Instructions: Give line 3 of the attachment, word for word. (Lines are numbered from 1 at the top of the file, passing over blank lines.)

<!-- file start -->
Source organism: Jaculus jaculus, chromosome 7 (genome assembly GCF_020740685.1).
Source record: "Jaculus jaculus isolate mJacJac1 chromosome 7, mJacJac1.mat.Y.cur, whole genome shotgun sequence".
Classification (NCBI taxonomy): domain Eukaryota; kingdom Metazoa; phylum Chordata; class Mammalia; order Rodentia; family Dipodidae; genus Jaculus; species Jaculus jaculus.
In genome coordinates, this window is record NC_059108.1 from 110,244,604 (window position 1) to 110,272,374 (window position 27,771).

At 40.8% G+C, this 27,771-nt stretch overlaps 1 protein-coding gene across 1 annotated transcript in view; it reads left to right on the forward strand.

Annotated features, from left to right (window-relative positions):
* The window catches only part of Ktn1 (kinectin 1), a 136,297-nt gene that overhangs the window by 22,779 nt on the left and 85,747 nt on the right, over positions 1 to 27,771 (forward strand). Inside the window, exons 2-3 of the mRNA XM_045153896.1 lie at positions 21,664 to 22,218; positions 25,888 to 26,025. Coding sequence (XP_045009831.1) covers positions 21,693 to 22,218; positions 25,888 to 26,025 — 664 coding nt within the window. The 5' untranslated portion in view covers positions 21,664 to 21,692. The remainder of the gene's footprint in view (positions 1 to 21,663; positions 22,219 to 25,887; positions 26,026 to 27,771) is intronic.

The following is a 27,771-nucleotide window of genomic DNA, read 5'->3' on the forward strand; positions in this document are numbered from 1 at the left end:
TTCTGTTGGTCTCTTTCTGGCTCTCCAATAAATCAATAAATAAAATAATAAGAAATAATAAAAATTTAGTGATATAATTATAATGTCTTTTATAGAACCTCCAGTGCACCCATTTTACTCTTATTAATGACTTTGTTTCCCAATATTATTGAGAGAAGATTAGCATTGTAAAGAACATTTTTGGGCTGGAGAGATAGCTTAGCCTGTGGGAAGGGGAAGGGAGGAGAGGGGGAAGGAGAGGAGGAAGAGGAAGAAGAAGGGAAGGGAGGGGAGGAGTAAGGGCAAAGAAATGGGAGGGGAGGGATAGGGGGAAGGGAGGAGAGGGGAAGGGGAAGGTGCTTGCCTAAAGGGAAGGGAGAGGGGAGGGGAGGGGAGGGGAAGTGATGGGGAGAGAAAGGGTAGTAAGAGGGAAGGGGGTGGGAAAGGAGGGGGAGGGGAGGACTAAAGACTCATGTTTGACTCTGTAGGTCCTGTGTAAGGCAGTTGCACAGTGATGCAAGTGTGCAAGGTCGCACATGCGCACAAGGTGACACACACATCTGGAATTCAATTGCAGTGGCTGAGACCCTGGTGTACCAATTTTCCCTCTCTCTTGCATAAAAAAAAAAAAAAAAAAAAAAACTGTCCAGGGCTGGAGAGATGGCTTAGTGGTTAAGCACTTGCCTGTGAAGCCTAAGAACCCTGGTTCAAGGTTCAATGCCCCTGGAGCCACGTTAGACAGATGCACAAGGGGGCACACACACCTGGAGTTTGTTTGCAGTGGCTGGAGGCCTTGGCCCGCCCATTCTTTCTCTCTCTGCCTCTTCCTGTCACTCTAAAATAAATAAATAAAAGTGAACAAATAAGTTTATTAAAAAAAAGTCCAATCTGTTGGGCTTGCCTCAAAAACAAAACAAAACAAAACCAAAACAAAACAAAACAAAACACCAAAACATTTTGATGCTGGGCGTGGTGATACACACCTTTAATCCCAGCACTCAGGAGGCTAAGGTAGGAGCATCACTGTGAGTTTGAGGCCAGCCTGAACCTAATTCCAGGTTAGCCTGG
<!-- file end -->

Classification (NCBI taxonomy): domain Eukaryota; kingdom Metazoa; phylum Chordata; class Mammalia; order Rodentia; family Dipodidae; genus Jaculus; species Jaculus jaculus.